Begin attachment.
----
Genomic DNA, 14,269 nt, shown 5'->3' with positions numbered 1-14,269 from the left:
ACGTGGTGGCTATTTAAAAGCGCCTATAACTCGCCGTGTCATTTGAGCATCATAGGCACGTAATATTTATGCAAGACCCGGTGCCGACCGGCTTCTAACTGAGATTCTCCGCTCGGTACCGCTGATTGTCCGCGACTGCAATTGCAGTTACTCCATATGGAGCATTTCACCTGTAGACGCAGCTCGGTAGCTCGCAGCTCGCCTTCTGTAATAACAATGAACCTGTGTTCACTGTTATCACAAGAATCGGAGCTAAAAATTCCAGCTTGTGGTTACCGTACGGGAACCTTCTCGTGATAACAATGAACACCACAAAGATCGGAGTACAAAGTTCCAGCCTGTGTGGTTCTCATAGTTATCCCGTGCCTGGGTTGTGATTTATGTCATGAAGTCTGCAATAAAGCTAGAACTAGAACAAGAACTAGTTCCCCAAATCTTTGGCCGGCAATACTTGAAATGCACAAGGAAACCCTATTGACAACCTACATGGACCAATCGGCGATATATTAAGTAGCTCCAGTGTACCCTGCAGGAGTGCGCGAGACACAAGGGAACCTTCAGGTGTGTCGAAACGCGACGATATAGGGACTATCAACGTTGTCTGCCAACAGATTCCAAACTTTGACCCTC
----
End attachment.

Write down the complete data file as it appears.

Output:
Genomic DNA, 14,269 nt, shown 5'->3' with positions numbered 1-14,269 from the left:
ACGTGGTGGCTATTTAAAAGCGCCTATAACTCGCCGTGTCATTTGAGCATCATAGGCACGTAATATTTATGCAAGACCCGGTGCCGACCGGCTTCTAACTGAGATTCTCCGCTCGGTACCGCTGATTGTCCGCGACTGCAATTGCAGTTACTCCATATGGAGCATTTCACCTGTAGACGCAGCTCGGTAGCTCGCAGCTCGCCTTCTGTAATAACAATGAACCTGTGTTCACTGTTATCACAAGAATCGGAGCTAAAAATTCCAGCTTGTGGTTACCGTACGGGAACCTTCTCGTGATAACAATGAACACCACAAAGATCGGAGTACAAAGTTCCAGCCTGTGTGGTTCTCATAGTTATCCCGTGCCTGGGTTGTGATTTATGTCATGAAGTCTGCAATAAAGCTAGAACTAGAACAAGAACTAGTTCCCCAAATCTTTGGCCGGCAATACTTGAAATGCACAAGGAAACCCTATTGACAACCTACATGGACCAATCGGCGATATATTAAGTAGCTCCAGTGTACCCTGCAGGAGTGCGCGAGACACAAGGGAACCTTCAGGTGTGTCGAAACGCGACGATATAGGGACTATCAACGTTGTCTGCCAACAGATTCCAAACTTTGACCCTC